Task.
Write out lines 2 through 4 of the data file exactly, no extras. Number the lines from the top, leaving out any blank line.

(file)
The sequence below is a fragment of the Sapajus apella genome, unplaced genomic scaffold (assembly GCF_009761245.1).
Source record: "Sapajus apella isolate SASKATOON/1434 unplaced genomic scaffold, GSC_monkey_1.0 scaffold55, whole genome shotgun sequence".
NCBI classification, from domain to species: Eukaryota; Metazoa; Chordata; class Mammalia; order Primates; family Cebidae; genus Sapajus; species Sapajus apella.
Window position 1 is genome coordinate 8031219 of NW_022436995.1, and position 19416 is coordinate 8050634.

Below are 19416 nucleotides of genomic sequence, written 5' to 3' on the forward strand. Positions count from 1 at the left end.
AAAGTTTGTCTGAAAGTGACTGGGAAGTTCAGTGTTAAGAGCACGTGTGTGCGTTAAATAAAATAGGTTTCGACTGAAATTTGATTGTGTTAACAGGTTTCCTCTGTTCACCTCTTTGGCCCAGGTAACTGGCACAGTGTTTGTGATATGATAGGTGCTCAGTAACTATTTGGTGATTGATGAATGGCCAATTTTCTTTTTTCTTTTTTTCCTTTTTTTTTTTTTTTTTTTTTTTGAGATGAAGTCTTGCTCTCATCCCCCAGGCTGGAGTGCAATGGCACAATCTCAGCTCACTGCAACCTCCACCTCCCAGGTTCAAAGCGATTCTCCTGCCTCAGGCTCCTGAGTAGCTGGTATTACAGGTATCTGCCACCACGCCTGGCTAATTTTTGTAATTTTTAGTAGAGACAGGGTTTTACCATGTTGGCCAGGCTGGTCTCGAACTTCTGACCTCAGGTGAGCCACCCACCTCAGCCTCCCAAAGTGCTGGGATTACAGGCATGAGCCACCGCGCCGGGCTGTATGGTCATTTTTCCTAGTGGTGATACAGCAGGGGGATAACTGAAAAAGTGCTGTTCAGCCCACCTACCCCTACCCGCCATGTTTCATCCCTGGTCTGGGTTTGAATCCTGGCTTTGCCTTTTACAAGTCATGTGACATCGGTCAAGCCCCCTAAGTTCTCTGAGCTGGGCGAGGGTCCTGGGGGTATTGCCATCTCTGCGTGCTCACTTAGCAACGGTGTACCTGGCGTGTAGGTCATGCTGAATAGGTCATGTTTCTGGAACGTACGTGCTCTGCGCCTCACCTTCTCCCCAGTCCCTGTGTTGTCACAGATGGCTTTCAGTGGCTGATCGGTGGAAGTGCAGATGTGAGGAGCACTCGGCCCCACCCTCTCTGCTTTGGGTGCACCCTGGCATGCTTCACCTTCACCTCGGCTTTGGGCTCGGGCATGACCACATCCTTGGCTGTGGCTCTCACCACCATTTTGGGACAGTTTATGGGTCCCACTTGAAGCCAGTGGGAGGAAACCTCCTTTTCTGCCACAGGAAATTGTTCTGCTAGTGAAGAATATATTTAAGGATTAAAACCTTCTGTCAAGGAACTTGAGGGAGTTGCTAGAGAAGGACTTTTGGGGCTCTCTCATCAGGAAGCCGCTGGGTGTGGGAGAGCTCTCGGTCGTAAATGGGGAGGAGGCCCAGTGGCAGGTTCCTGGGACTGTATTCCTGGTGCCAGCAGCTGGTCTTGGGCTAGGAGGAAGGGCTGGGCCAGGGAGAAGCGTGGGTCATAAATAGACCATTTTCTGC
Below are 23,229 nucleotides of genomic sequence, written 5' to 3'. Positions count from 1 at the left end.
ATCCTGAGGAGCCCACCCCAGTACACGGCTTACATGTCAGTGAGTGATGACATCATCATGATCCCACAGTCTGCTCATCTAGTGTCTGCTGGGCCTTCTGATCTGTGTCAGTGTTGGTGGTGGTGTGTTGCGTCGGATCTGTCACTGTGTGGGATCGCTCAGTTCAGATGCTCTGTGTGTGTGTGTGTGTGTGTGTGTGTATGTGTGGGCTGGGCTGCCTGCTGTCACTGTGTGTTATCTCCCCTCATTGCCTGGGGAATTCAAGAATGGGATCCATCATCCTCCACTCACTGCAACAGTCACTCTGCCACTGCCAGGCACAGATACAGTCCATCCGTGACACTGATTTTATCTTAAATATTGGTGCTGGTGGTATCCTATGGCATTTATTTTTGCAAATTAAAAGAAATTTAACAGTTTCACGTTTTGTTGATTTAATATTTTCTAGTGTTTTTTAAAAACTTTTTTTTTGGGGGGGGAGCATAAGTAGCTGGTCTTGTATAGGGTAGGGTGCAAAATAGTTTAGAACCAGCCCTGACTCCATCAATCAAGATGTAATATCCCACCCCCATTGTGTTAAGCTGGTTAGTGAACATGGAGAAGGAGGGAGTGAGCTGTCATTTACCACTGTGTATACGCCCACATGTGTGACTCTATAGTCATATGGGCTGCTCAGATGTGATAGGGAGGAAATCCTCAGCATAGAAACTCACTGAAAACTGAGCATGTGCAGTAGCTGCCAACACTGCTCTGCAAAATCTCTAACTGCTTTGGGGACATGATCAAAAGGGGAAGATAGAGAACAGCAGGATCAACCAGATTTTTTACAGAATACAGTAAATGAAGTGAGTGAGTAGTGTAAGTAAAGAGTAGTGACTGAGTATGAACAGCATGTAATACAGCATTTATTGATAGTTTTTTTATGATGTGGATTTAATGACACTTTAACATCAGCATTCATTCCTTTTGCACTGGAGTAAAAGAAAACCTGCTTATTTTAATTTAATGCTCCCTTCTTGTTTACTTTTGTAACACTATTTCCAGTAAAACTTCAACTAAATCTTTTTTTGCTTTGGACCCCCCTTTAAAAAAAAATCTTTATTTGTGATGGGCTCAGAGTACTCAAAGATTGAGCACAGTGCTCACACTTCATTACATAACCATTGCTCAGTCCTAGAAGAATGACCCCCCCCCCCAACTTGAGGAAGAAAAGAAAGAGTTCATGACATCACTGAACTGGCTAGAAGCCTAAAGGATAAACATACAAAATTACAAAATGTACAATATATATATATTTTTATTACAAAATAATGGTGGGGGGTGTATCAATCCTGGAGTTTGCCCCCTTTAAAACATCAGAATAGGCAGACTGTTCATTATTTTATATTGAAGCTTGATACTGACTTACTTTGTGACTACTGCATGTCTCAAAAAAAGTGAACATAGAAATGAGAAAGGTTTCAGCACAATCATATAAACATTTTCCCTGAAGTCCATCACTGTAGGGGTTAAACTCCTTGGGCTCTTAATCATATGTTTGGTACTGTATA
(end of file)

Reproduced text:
Source record: "Sapajus apella isolate SASKATOON/1434 unplaced genomic scaffold, GSC_monkey_1.0 scaffold55, whole genome shotgun sequence".
NCBI classification, from domain to species: Eukaryota; Metazoa; Chordata; class Mammalia; order Primates; family Cebidae; genus Sapajus; species Sapajus apella.
Window position 1 is genome coordinate 8031219 of NW_022436995.1, and position 19416 is coordinate 8050634.